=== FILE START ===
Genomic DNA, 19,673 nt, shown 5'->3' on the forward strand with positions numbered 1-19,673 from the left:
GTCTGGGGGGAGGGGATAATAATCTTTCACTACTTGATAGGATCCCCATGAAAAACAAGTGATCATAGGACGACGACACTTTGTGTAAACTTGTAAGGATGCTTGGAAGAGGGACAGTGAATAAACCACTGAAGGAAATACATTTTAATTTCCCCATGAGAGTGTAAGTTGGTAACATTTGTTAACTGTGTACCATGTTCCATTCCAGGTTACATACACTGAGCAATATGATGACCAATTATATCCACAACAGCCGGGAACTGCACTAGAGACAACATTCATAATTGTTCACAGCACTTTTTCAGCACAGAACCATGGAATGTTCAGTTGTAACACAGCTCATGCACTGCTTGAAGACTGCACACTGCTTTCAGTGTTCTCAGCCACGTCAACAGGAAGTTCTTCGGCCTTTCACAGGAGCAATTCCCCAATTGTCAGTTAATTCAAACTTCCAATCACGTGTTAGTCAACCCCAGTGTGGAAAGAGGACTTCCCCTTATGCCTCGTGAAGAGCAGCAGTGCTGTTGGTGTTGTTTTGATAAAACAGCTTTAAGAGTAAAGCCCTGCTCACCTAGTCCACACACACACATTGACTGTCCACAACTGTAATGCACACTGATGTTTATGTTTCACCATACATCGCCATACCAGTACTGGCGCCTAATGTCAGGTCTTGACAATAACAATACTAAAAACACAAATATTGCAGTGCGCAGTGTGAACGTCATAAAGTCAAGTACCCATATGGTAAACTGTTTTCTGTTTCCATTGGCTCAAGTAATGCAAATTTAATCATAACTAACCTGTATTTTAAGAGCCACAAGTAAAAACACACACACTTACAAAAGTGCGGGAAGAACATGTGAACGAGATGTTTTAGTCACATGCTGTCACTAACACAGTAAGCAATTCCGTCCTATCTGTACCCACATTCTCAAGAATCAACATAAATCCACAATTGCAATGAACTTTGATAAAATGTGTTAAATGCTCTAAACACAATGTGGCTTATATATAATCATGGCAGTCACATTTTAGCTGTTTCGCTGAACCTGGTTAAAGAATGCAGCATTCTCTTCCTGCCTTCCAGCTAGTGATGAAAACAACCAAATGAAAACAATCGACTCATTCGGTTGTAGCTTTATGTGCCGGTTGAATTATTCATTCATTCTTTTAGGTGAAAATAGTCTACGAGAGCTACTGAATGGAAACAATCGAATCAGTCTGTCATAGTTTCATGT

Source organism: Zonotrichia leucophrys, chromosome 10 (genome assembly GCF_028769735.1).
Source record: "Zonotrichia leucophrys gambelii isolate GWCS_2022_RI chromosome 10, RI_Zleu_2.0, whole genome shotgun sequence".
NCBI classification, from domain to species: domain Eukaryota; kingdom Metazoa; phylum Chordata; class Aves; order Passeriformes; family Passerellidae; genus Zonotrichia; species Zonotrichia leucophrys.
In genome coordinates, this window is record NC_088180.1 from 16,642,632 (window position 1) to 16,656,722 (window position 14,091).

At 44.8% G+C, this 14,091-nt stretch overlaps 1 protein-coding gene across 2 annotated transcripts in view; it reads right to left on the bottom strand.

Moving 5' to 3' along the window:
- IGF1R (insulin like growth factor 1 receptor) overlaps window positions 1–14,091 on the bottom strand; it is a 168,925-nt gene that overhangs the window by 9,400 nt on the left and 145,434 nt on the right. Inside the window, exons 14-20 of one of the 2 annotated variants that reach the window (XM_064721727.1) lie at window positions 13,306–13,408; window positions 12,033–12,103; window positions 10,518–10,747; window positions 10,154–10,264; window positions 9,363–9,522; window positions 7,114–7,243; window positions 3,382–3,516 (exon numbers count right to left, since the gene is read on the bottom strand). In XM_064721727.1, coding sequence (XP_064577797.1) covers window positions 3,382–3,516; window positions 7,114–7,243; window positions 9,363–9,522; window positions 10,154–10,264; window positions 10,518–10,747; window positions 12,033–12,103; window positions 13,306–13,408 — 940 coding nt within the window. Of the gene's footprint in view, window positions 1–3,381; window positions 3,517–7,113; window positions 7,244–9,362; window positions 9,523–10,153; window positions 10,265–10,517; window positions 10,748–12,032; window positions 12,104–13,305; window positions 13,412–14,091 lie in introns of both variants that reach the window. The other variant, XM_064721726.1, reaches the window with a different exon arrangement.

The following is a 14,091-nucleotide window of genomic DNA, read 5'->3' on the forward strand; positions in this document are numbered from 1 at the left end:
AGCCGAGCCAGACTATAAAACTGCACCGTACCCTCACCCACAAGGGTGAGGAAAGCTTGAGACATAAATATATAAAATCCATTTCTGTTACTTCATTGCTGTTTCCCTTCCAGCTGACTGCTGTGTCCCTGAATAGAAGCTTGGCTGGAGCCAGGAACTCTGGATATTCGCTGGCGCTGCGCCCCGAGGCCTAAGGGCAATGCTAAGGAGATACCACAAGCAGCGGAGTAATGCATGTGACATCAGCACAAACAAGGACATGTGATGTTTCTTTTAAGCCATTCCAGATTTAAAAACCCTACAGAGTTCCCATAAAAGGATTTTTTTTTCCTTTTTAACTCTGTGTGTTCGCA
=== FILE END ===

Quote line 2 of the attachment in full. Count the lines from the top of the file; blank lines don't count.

GTCTGGGGGGAGGGGATAATAATCTTTCACTACTTGATAGGATCCCCATGAAAAACAAGTGATCATAGGACGACGACACTTTGTGTAAACTTGTAAGGATGCTTGGAAGAGGGACAGTGAATAAACCACTGAAGGAAATACATTTTAATTTCCCCATGAGAGTGTAAGTTGGTAACATTTGTTAACTGTGTACCATGTTCCATTCCAGGTTACATACACTGAGCAATATGATGACCAATTATATCCACAACAGCCGGGAACTGCACTAGAGACAACATTCATAATTGTTCACAGCACTTTTTCAGCACAGAACCATGGAATGTTCAGTTGTAACACAGCTCATGCACTGCTTGAAGACTGCACACTGCTTTCAGTGTTCTCAGCCACGTCAACAGGAAGTTCTTCGGCCTTTCACAGGAGCAATTCCCCAATTGTCAGTTAATTCAAACTTCCAATCACGTGTTAGTCAACCCCAGTGTGGAAAGAGGACTTCCCCTTATGCCTCGTGAAGAGCAGCAGTGCTGTTGGTGTTGTTTTGATAAAACAGCTTTAAGAGTAAAGCCCTGCTCACCTAGTCCACACACACACATTGACTGTCCACAACTGTAATGCACACTGATGTTTATGTTTCACCATACATCGCCATACCAGTACTGGCGCCTAATGTCAGGTCTTGACAATAACAATACTAAAAACACAAATATTGCAGTGCGCAGTGTGAACGTCATAAAGTCAAGTACCCATATGGTAAACTGTTTTCTGTTTCCATTGGCTCAAGTAATGCAAATTTAATCATAACTAACCTGTATTTTAAGAGCCACAAGTAAAAACACACACACTTACAAAAGTGCGGGAAGAACATGTGAACGAGATGTTTTAGTCACATGCTGTCACTAACACAGTAAGCAATTCCGTCCTATCTGTACCCACATTCTCAAGAATCAACATAAATCCACAATTGCAATGAACTTTGATAAAATGTGTTAAATGCTCTAAACACAATGTGGCTTATATATAATCATGGCAGTCACATTTTAGCTGTTTCGCTGAACCTGGTTAAAGAATGCAGCATTCTCTTCCTGCCTTCCAGCTAGTGATGAAAACAACCAAATGAAAACAATCGACTCATTCGGTTGTAGCTTTATGTGCCGGTTGAATTATTCATTCATTCTTTTAGGTGAAAATAGTCTACGAGAGCTACTGAATGGAAACAATCGAATCAGTCTGTCATAGTTTCATGT